Participate in Seat rolls alternated with jogging in place demonstrating quickness, agility, and following the instructions described by the instructor.
Participate in Continuity Exercises to improve strength, endurance, and flexibility during the Fitness section of class.
Demonstrate bracing the bow, stance, anchor hold, drawing, nocking the arrow, aiming, releasing and after hold as demonstrated by the instructor.
Participate in Partner Bean Bag Challenges with a partner as presented by the instructor during the closing portion of class.
NATIONAL STANDARDS: 1-5
Introductory Activity (2-3 Minutes)
Seat rolls alternated with jogging in place
Students begin on all fours with their heads up, looking at the instructor. When the teacher gives a left- or right-hand signal, students respond quickly by rolling in that direction on their seat. Seat rolls can be alternated with running in place or with rope jumping to increase the aerobic challenge.
Teacher directs movement activities
Be sure students have safe distance between them
Fitness Development (8-12 Minutes)
Side leg lifts
Pre-record or use Tabata app to set up rope jumping and strength and flexibility exercises.
Students jump rope during music. When music stops, teacher directs strengthening, stretching exercises
Lesson Focus (15-20 Minutes)
Brace Bow: Several methods are used for stringing, or bracing, the bow. One method involves using a bow stringer device made of a 5-foot (1.5 m) rope with a leather cup on each end. The cups are put on both ends of the bow with the string hanging down toward the ground in front of the body. After placing one string loop in position, place one foot on the center of the bow stringer and pull the bow straight up with one hand. Use the free hand to slide the free string loop into place. To unstring the bow, reverse the process.
Another stringing technique is called the step-through method. Start by placing the bottom string loop in position. Then put the bottom curve of the bow across the top of the right ankle, and step between the string and the bow with the left foot. Use the left hand to bend the bow against the left thigh until the string loop can be moved into place with the right hand. Be sure to keep the face away from the bow tip.
Extend and Draw: The bow should be held horizontally in the left hand, and the nock (or butt end) of the arrow should be placed on the nocking point (a small knot in the string that ensures that the arrow will be parallel to the sight) of the string. The odd-colored feather should face away from the bow. Use the index finger of the left hand to steady the arrow on the arrow rest.
Anchor Hold: The string should touch the nose, lips, and chin, while the index finger touches under the center of the chin. The anchor point should be the same for every shot.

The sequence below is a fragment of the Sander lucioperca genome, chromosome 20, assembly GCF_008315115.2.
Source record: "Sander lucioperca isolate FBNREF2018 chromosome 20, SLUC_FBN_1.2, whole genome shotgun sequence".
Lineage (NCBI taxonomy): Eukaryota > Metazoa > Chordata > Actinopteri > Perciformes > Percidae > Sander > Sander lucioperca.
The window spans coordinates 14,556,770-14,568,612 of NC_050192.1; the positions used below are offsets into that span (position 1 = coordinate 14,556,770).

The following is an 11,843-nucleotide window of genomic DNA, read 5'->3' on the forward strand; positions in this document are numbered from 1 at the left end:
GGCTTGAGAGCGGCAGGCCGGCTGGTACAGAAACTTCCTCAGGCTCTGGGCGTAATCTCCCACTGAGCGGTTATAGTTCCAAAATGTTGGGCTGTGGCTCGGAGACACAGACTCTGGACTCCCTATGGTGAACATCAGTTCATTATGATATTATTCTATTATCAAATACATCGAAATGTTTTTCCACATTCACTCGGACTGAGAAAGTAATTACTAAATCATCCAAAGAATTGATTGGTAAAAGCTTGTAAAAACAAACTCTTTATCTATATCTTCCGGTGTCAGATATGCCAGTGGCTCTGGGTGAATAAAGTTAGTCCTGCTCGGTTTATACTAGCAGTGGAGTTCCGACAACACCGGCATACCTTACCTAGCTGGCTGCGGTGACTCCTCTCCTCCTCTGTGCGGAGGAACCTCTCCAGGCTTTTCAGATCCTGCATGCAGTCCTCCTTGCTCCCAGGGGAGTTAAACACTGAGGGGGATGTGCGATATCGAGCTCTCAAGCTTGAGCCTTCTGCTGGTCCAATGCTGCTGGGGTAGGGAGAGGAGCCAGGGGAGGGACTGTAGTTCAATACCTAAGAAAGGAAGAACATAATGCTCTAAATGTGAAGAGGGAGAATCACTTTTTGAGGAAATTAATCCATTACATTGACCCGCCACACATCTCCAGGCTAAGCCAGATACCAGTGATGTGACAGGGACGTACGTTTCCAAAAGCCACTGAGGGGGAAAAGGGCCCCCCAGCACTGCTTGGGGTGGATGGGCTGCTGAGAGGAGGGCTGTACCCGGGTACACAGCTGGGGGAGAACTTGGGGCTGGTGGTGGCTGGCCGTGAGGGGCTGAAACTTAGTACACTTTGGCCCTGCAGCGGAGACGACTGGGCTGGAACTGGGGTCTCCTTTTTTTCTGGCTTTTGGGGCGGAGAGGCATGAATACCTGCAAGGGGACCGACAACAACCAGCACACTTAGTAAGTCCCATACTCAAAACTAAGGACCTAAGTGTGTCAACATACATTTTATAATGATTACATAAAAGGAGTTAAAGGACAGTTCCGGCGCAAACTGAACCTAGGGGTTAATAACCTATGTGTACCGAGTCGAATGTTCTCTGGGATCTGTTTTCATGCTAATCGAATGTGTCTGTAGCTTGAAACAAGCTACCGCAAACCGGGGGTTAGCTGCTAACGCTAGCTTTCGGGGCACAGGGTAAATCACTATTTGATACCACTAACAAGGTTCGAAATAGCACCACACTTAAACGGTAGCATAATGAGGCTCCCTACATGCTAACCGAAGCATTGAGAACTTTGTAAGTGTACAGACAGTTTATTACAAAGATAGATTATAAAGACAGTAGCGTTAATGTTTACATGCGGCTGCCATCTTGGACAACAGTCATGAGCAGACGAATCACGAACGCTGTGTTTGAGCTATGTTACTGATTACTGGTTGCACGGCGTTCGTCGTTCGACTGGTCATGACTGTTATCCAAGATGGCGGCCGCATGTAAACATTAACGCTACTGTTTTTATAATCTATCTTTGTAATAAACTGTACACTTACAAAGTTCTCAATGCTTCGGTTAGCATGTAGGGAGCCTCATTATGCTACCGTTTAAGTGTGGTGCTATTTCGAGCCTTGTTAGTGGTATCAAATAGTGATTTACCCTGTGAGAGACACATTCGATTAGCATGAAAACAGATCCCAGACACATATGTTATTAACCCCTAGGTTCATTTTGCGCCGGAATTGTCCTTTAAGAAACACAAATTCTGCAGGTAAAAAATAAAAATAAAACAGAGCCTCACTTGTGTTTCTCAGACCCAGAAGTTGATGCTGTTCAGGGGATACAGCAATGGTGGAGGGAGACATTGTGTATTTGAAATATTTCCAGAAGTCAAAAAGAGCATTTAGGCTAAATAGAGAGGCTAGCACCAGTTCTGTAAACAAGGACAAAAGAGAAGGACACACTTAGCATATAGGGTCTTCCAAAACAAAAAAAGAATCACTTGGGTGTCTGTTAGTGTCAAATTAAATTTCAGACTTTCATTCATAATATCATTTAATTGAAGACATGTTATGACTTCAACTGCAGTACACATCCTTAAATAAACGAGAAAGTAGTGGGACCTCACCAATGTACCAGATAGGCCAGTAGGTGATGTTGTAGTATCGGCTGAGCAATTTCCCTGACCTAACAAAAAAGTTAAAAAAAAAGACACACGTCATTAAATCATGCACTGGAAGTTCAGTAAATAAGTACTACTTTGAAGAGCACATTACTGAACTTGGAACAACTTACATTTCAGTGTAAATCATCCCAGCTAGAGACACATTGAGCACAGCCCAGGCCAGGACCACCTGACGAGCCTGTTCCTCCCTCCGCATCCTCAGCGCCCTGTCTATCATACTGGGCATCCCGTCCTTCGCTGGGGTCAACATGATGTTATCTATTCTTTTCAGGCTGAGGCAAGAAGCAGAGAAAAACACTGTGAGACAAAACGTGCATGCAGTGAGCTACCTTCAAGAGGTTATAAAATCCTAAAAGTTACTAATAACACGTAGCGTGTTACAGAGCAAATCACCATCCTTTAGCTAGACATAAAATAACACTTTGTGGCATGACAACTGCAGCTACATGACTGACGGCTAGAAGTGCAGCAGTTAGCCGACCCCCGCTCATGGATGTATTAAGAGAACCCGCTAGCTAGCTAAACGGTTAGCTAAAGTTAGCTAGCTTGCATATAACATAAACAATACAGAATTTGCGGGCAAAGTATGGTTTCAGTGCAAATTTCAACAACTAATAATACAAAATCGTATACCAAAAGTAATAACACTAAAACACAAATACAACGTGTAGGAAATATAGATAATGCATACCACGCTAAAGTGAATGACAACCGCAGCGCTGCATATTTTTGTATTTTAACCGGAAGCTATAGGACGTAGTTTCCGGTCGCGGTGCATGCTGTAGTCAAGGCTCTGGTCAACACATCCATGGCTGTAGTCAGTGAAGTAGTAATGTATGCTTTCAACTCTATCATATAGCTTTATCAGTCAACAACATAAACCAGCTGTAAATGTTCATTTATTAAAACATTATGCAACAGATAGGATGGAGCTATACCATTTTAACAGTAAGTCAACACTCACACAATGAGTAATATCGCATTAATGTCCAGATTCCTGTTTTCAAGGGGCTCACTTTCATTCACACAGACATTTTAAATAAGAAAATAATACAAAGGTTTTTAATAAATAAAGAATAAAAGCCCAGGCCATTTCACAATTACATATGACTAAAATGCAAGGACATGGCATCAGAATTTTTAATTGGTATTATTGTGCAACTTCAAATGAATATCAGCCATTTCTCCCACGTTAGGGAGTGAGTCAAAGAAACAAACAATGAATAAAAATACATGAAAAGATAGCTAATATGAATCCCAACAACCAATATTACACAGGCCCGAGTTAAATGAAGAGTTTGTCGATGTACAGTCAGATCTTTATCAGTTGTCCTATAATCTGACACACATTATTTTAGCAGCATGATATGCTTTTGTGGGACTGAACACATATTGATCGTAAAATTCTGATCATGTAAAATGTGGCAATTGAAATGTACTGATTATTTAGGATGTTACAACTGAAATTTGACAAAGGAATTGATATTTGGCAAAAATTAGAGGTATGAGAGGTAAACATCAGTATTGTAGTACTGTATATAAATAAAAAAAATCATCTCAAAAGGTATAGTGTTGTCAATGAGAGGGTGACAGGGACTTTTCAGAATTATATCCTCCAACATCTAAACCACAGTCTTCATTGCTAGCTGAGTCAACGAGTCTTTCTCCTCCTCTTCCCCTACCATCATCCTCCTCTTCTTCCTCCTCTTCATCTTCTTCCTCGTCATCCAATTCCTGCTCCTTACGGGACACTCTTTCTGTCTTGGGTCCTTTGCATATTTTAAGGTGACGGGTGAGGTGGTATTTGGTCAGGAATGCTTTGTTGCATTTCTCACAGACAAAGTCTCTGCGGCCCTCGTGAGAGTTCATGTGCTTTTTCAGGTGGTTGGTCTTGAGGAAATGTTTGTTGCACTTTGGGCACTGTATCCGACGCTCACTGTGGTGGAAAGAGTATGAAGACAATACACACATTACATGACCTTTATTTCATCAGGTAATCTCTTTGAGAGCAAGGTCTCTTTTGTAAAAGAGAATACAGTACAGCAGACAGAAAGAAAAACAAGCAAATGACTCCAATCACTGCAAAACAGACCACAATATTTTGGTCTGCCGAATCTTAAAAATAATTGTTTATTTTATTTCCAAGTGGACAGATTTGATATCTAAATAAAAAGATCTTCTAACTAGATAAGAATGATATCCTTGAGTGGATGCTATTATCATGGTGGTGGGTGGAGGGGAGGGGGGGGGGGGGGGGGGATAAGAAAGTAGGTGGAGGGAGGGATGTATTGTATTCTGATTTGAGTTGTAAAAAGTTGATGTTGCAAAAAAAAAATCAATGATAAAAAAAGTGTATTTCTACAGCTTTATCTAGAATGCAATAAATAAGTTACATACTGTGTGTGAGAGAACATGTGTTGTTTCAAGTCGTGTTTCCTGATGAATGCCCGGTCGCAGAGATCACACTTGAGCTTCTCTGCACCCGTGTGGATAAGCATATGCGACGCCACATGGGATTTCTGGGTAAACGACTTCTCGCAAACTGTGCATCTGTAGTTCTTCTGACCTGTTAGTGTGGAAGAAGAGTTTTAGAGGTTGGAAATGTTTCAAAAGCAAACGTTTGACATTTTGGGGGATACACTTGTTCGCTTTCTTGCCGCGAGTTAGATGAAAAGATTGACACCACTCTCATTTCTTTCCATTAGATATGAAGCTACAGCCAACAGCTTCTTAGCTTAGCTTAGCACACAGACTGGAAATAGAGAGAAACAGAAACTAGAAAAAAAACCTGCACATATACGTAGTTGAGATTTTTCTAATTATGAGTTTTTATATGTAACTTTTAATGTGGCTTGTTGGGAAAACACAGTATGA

Nock Arrow: The bow should be held horizontally in the left hand, and the nock (or butt end) of the arrow should be placed on the nocking point (a small knot in the string that ensures that the arrow will be parallel to the sight) of the string. The odd-colored feather should face away from the bow. Use the index finger of the left hand to steady the arrow on the arrow rest.
Aiming: Target archery has two basic methods of aiming—point of aim and bowsights. The beginner should probably use the point-of-aim technique, which involves finding a spot somewhere on a vertical line drawn above, through, and below the middle of the target. This point of aim will vary according to the distance from the target. To locate the point, align the eye and the arrow with an object on the vertical line through the center of the target. Shoot several rounds and then adjust the point of aim up or down accordingly. A mechanical bowsight can be mounted on the bow and used by aligning the center of the target through the aperture (a scope or opening to view down range). The aperture is then adjusted up or down, or left or right, depending on the pattern of the arrows for that shooting distance. The aperture position is then noted for each distance and is used in the future.
Release and Afterhold: As the arrow is released, the back muscles remain tight while the string fingers relax. The relaxed drawing hand moves backward slightly along the neck. The bow arm and head remain steady until the arrow hits the target (afterhold).
Archery appears to have been invented in Africa as early as 50,000 BC. Investigators discovered the first stone arrowheads in Africa. They believe the bow and arrow were invented there in conjunction with the invention of the spear thrower. A short bow would be a better hunting weapon to stalk animals in wooded areas, rather than carrying around long spears.
Closing Activity (5 Minutes)
Partner Bean Bag Challenges with partner
Catch with hands
Catch on top of hand, palm face down
Catch on top of foot
Toss under leg
Toss behind back
Bean bags spread around perimeter Student put in groups of 2 using Toe-to-Toe 1 person picks up bean bag on command Encourage partners to challenge each other
Evaluation/Review and Cheer
What was the most challenging part of Fitness?
Where and when is it believed that the bow and arrow were developed?
Review procedures for Bracing Bow
Ask students to explain aiming techniques.
What were the most challenging Bean Bag challenges?